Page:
gaiusjulii
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Post by gaiusjulii »

Accountable;1180198 wrote: But there's no need for force of law. If smoking clubs are a good idea, then non-smoking clubs are also a good idea. The same can be said for pubs with smoking, non-smoking, or mixed rooms or areas. Let the local patronage decide, rather than activists in London who will never darken the door..


segregating the smoking and non-smoking party goers is a silly idea your creating a them and me society. you might as well start saying its ok to make single sex or single color clubs also... most places have designated outdoor smoking areas i dont see what the problem is.
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Accountable
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Post by Accountable »

gaiusjulii;1180218 wrote: segregating the smoking and non-smoking party goers is a silly idea your creating a them and me society. you might as well start saying its ok to make single sex or single color clubs also... most places have designated outdoor smoking areas i dont see what the problem is.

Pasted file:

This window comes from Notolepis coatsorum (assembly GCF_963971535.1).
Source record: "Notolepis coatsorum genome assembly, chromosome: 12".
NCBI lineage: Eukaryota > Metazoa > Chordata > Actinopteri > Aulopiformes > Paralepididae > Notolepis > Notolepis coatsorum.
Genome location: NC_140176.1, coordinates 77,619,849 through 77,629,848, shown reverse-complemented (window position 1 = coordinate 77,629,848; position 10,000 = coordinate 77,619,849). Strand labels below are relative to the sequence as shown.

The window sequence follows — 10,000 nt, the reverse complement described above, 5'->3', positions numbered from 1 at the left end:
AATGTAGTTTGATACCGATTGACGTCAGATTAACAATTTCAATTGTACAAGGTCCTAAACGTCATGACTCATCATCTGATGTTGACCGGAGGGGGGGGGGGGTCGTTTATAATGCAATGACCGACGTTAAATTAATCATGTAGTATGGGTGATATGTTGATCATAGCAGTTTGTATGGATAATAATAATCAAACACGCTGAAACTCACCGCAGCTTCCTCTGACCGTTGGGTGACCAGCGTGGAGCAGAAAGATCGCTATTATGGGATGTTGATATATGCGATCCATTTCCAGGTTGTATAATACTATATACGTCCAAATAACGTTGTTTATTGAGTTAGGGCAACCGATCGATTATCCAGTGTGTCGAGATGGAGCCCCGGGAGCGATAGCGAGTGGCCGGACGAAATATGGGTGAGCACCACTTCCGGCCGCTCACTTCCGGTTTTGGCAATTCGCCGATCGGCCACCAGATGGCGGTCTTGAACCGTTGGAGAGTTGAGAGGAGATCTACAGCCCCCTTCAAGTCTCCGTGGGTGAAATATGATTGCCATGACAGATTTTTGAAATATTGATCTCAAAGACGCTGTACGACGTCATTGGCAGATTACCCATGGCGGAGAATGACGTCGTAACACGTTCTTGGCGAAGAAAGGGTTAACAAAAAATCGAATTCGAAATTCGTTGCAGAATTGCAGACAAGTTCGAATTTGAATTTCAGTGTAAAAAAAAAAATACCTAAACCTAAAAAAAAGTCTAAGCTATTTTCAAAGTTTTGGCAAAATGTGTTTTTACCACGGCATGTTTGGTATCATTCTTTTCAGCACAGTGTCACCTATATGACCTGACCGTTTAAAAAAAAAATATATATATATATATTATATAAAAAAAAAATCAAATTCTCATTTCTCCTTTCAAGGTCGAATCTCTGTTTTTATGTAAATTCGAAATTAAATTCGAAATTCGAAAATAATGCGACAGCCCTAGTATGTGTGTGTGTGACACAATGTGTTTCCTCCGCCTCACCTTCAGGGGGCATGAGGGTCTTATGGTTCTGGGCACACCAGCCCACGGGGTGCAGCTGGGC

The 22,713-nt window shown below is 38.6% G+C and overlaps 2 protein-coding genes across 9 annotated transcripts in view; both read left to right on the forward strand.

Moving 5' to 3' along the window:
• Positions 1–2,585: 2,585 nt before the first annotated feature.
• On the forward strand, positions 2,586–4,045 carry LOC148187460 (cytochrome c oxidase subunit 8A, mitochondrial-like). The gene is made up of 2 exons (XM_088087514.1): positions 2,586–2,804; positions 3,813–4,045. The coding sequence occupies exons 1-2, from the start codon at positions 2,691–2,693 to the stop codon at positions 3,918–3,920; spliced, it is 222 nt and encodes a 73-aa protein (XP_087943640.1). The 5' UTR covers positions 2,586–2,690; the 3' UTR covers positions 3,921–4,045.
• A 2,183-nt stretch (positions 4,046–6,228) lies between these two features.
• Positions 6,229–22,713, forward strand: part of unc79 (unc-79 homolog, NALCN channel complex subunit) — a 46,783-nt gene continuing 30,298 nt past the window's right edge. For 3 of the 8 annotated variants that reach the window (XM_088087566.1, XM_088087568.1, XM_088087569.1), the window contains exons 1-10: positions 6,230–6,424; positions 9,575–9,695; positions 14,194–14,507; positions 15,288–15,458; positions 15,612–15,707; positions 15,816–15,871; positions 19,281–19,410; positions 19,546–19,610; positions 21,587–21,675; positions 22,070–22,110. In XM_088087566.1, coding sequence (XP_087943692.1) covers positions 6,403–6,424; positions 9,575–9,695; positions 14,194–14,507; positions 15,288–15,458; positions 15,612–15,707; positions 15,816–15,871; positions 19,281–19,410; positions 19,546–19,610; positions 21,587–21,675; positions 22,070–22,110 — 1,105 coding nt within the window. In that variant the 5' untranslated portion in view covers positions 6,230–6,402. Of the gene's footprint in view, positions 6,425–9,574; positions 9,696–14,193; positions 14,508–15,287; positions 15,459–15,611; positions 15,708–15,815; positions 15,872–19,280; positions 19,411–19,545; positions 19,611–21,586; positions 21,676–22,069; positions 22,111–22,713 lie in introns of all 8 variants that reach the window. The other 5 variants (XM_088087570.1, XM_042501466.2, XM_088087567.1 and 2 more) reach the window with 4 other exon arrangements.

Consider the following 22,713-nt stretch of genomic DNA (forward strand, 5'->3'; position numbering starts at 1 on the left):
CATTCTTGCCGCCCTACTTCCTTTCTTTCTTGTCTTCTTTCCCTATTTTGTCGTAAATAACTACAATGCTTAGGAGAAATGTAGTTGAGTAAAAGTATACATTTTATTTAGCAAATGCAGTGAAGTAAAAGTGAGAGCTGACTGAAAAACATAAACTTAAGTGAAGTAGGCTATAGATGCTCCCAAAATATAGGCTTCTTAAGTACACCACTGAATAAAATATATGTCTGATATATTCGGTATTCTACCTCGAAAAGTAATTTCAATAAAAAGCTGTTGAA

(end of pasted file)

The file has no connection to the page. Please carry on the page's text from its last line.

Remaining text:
There are gay bars, black bars, hispanic bars, etc etc etc. Nobody seems to raise a fuss. The problem is when you get the government involved to force an issue that might or might not occur naturally. We should let it occur naturally.
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Bryn Mawr
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Post by Bryn Mawr »

Accountable;1180153 wrote: The pavement's public - owned by the public. Public law has no business placing restrictions on what privately owned pubs allow their patrons to do. Rather than taking legal action to force all pubs (most of which an individual nonsmoker will never visit) to bend to a nonsmoker's will, why not convince one's local pub to cater to nonsmokers, or open a nonsmoking pub oneself?